In recent years, researchers have identified chordoma’s Achilles’ heel: a protein called brachyury, which drives and sustains the cancer. To date, attacking brachyury has been an uphill battle. But new research has helped illuminate the path forward: with support from the Chordoma Foundation, scientists demonstrated that brachyury could be directly degraded and that doing so caused chordoma cells to stop growing.
“This study further boosts our confidence in pursuing brachyury as a drug target,” says lead author Dr. Hadley Sheppard of the Institute of Cancer Research, London (formerly of Baylor College of Medicine, where this work was conducted). Adds principal investigator Dr. Charles Lin, now at Kronos Bio, “More work is needed to see whether the findings will be replicable under conditions that more closely mimic human tumors, but the halt in chordoma cell growth was quite striking.”
Drs. Charles Lin and Hadley Sheppard working together during their time at the Lin lab at Baylor College of Medicine.
Brachyury belongs to a class of proteins called transcription factors, which have been considered “undruggable” because they lack structural features to which traditional drugs can readily bind. But a game-changing technology has recently entered the scene: targeted protein degradation, which helps our cells remove undesirable proteins. The promise of this technology is being explored in a suite of Foundation-funded brachyury drug discovery projects.
To mimic what could happen with an eventual brachyury degrader drug, Dr. Sheppard’s team replaced the native brachyury protein in chordoma cells with an engineered version that could be instructed to degrade on command. They were pleased to find that when brachyury is degraded in these cells, they permanently and irreversibly stopped growing — even if brachyury levels increased again. They also became increasingly sensitive to cell death, which means they could be more susceptible to treatment with chemotherapy drugs that normally do not function well in chordoma.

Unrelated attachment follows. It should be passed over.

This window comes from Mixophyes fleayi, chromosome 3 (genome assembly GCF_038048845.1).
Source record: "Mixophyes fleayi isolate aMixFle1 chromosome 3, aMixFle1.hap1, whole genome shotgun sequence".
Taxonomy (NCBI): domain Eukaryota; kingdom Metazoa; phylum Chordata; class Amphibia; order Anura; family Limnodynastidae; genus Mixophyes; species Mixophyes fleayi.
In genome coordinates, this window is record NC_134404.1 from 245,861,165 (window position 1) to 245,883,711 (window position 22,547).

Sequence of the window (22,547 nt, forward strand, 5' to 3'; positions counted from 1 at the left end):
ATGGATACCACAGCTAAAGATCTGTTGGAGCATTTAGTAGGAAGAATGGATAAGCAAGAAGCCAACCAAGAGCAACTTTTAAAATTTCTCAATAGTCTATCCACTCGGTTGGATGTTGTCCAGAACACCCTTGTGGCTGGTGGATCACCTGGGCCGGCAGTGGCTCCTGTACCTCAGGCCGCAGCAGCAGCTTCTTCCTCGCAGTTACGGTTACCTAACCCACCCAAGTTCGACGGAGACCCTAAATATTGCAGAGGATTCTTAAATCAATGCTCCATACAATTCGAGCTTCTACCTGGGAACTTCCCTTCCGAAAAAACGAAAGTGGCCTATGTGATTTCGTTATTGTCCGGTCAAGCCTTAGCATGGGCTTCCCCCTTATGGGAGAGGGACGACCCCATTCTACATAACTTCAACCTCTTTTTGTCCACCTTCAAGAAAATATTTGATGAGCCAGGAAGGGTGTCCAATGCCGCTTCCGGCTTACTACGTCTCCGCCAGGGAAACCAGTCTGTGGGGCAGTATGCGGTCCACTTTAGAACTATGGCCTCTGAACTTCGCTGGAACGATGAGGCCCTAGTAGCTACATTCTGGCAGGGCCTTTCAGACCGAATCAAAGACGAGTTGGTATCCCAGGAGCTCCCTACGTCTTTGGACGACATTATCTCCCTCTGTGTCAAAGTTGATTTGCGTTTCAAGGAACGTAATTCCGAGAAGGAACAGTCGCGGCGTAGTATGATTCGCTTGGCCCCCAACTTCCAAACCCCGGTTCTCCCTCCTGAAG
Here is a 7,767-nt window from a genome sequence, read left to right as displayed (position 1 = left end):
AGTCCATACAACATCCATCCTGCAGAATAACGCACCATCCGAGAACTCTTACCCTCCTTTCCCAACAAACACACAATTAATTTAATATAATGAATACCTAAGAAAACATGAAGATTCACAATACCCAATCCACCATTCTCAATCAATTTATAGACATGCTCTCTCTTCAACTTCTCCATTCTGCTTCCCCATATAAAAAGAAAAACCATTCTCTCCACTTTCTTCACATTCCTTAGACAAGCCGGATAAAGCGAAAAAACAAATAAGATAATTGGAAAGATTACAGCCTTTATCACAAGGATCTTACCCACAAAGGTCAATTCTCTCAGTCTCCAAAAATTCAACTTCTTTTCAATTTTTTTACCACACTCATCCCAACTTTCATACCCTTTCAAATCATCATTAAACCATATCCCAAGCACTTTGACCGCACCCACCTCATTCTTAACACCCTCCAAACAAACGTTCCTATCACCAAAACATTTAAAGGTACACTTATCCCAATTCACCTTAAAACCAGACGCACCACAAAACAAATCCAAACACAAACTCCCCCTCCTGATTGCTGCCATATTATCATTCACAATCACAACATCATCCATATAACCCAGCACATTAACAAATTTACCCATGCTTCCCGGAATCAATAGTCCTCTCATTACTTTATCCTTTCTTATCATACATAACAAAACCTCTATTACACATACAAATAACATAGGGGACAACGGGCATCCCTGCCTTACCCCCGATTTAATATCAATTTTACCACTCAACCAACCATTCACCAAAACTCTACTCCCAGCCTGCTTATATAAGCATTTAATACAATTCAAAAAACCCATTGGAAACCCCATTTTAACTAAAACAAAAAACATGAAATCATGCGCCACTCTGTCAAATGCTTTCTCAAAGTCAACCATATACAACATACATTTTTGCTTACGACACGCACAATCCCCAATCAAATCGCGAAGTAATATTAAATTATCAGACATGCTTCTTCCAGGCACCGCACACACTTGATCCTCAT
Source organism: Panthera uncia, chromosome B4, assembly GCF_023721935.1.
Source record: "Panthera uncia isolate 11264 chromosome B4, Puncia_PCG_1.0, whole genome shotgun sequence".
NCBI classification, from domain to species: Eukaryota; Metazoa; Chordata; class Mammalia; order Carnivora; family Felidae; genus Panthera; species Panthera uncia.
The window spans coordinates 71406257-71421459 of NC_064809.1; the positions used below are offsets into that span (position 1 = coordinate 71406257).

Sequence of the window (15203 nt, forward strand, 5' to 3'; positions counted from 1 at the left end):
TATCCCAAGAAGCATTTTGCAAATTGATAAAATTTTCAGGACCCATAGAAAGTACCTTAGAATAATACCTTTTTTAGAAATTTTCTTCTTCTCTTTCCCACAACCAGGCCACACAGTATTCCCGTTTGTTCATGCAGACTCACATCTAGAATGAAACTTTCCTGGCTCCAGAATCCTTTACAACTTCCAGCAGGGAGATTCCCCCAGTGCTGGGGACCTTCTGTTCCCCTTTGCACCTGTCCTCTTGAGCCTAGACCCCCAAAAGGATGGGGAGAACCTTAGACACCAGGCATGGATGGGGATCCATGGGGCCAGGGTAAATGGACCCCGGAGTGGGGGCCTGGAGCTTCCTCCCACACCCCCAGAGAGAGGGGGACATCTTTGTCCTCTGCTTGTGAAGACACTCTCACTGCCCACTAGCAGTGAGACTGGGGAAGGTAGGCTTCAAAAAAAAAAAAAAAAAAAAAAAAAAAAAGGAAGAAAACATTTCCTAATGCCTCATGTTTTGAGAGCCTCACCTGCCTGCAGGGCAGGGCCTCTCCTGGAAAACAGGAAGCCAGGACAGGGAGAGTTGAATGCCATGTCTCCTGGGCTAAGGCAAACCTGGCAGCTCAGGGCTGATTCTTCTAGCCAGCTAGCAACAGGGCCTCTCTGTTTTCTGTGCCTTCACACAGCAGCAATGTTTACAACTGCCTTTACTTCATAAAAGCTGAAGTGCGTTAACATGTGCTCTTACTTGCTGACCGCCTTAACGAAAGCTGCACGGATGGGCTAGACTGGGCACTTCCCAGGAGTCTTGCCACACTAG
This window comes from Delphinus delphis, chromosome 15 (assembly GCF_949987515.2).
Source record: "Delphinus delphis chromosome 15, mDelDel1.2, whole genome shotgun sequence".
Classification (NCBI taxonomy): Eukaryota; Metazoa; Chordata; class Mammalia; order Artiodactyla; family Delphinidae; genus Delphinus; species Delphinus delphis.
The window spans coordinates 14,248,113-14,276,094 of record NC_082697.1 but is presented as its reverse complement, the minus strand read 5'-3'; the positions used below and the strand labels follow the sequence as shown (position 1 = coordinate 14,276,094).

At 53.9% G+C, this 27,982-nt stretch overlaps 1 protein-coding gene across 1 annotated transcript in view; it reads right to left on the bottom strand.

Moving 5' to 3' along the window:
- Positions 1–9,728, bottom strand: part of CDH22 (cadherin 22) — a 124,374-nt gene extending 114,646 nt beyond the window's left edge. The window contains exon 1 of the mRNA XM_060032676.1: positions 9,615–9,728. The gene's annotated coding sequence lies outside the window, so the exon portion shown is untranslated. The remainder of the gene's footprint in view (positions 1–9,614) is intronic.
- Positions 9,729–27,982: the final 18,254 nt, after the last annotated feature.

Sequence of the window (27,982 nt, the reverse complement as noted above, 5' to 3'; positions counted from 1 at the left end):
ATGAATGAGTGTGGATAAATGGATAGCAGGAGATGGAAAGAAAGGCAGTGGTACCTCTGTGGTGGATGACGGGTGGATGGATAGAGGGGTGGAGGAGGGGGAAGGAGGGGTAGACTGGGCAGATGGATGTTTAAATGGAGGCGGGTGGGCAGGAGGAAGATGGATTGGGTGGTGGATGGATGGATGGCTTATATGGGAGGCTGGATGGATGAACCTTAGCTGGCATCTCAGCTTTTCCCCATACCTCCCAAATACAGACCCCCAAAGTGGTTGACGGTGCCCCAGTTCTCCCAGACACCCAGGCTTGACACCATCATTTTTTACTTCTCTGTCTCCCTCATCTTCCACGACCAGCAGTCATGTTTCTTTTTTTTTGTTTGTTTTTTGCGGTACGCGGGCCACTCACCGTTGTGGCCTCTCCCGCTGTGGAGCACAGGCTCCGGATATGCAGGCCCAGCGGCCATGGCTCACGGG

Further, by mapping how brachyury is regulated in chordoma cells, the investigators found that brachyury drives its own production by physically assembling into a liquid droplet in the cell, resulting in a positive feedback loop that keeps it turned on at the high levels required for tumor growth. Using this feedback loop as a potential point of attack, the researchers found that degrading brachyury, even temporarily, broke the cycle that keeps brachyury switched on. They also observed that an existing class of drugs called transcriptional CDK inhibitors could disrupt the feedback loop and shut down brachyury, though not quite as quickly or specifically as direct brachyury degradation. Nevertheless, while brachyury-degrading drugs are being developed, transcriptional CDK inhibitors represent a highly promising interim approach and are already being explored through the Foundation’s Drug Screening Program.
In addition to these important findings, Dr. Sheppard and colleagues created a set of tools — engineered cell lines and laboratory tests — that will be indispensable to anyone seeking to develop drugs against brachyury. As the evidence grows for brachyury as a therapeutic target, so too will the demand for these tools. They will be made publicly available and easy to access, in keeping with the Foundation’s commitment to removing the traditional barriers that impede rapid scientific progress.
Taken together, this project adds to encouraging and increasingly urgent evidence that brachyury degradation is a strong therapeutic approach to chordoma. It dovetails into ongoing Foundation-supported research to develop compounds that directly block or degrade brachyury. And because brachyury seems to play a role in the metastasis and treatment resistance of more common cancers — including breast, lung, and colon cancer — the ability to attack it may hold implications far beyond chordoma.
With continued investment, drugs targeting brachyury could be brought into clinical trials within a few years.